• Addendum: I know what LB’s saying: we need the trail runner/worker “underlings” to ultimately step up to Lieutenant positions capable of leading the novices in the woods.

      I’m not sure how you make that happen; but I feel that the more work that is done, the more skilled, confident and likely those are to take up those leadership roles…

      • OOJ, one way to gain those skills in Oregon is to take the FREE classes in the spring that are offered by the PCTA and High Cascade Forest Volunteers. These are three-day weekends in May in Westfir and June near Sisters. There is also a third in Cascade Locks in the gorge. We’ve had several runners in the Waldo group step up and gain skills or get certified the last few years at these training weekends. I have blogged about them the last two years.

  2. SLF, thanks for the guest post. Anytime we talk about trail work I think is a good thing. You were the one who got me connected with the PCTA and that is proving to be very fun and rewarding. A great organization to be a part of. I’ve met lots of great people. Thank you for that.

    I’m not sure I understand why you feel you need to do this. You do a lot of trail work and as a result have a great relationship with the FS which has proved valuable to all of us who race or have raced in Ashland. That’s fantastic. What more do you expect to gain if, say, you doubled the number of volunteer hours your group performs? I don’t see what you could expect to gain in terms of strengthening your relationship with the FS.

    Are you and the few that help you growing tired of doing trail work and you want others to do their share? Are you disappointed with the ultrarunning community because we aren’t stepping up and helping in the proportions you think we should? That we don’t value trail work enough?

    Whatever your reasons for wanting to increase participation, your idea of letting folks in obviously will not work at some number of runners. What would be your max? 10, 20, 100, 300, 500 runners doing trail work? Guess once you reached a certain number you would then just go to a lottery and have something similar to Hardrock in that trail work hours increase your chances in the lottery. But since your race opens before the trail work season you’d have to reward the prior year’s trail work. Perhaps a good problem to have?

    Here are a couple of other ideas to increase participation:

    1. Make the days/projects meaningful and significant. Big projects people can look back at and feel good about. Bridges, trail reconstruction, etc. Also, if there are too many people on a project then chances some folks will feel like they weren’t needed increases. The burden is on the leader(s) which I argue every time is really the crux of the matter.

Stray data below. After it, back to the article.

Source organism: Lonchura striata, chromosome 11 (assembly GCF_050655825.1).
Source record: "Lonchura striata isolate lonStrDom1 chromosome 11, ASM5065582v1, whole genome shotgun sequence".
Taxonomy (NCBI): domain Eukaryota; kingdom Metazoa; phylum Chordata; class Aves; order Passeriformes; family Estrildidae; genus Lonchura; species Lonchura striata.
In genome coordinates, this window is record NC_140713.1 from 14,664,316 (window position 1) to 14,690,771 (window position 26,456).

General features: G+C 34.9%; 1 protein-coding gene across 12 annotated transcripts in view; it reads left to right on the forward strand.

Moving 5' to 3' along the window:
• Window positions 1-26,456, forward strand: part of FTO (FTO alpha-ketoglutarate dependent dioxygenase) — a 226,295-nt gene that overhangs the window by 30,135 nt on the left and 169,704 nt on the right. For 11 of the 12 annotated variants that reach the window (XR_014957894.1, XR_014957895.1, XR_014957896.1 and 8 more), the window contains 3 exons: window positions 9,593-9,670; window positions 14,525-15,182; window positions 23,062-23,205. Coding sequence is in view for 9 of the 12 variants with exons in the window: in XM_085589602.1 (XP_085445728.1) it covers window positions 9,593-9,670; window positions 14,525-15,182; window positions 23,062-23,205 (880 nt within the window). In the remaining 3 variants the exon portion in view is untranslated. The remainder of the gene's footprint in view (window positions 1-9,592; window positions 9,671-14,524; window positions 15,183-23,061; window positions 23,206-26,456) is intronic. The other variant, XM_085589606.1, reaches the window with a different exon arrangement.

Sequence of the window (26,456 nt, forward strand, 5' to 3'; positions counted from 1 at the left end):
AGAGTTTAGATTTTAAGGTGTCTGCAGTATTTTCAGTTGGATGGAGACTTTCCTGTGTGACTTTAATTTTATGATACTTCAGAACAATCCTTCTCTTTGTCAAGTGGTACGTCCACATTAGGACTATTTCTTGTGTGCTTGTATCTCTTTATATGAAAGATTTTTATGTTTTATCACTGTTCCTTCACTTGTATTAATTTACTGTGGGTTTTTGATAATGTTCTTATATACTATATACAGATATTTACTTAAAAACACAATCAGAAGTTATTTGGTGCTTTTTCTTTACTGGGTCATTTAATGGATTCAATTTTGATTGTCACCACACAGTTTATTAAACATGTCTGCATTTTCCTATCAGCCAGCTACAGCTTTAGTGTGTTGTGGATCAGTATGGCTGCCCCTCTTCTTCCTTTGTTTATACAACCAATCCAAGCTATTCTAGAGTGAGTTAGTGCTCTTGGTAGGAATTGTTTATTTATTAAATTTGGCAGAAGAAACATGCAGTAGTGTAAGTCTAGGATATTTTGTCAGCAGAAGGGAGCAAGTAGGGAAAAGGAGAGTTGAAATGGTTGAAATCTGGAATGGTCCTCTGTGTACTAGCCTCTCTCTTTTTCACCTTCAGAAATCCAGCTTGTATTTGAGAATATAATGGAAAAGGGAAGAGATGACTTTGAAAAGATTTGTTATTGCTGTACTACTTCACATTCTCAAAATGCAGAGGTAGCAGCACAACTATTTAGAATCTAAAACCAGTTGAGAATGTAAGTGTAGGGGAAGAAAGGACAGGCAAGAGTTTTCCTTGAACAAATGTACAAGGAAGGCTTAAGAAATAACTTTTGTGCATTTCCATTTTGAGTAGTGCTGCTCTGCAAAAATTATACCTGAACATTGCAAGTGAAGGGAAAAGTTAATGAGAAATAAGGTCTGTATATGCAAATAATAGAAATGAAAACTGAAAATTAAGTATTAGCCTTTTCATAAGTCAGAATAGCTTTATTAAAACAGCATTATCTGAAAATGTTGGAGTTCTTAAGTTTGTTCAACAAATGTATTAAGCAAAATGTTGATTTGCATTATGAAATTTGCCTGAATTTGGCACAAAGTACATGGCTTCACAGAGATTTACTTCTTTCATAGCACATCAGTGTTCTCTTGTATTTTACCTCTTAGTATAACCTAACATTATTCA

2. Include food and drinks. Maybe you already do this, but WS definitely has this part figured out.

    3. Use different media to advertise your work parties. Facebook, twitter, blog, etc. I’ve never seen word of one of your work parties and I’m pretty well connected. Using the same stale mailing list doesn’t seem to be attracting any new workers. Time for a change.

    4. Make it fun and enjoy the work. “Complaining” (probably too strong a word) that you don’t get enough help isn’t likely to attract more people. Talk about all the benefits you personally get out of doing trail work. There must be reasons other than just to strengthen the relationship with the FS.

    5. Finally, if you are OK with a trail work requirement for 100 milers, why don’t you buck the trend, grow a pair, and implement a 4-hour trail work requirement to run SOB 50K? You’d sure get a lot of attention.

  3. All good questions Craig.

    Let me start with your last since it somehow sticks longer than the others. I guess I’d rather get a lot of runners rather than attention. We’re successful, so why buck any trend. We are thinking of having prepaid ice-cold Sierra Nevada Pale Ale six packs available in an attempt to get AJW to run, but that’s another topic.

    I really try not to complain (too much). I’m very happy that most people know to stay away from the trails that we’re working on that day. I’m not sure what would come out of my mouth if a large group of runners came by and flipped dust on me. That happens to me at the beach all the time and I have to keep quite.

    I think your third point is valid. We need to do more in the way of publicizing our work parties. We do the fb but twitter scares us down here in Ashland. We’ve seen a national caliber runner here try it and well, the results are pathetic.

    We do the food and drink thing. No cheesy t-shirt like WS though.

    I think your first point is very valid. We’ve been doing routine maintenance on many trails around Ashland for years. It will be interesting when we get some of the new trails approved to see the response. I think building is much more fun than maintaining. Opening a trail has an ending. Maintaining one doesn’t. Human nature.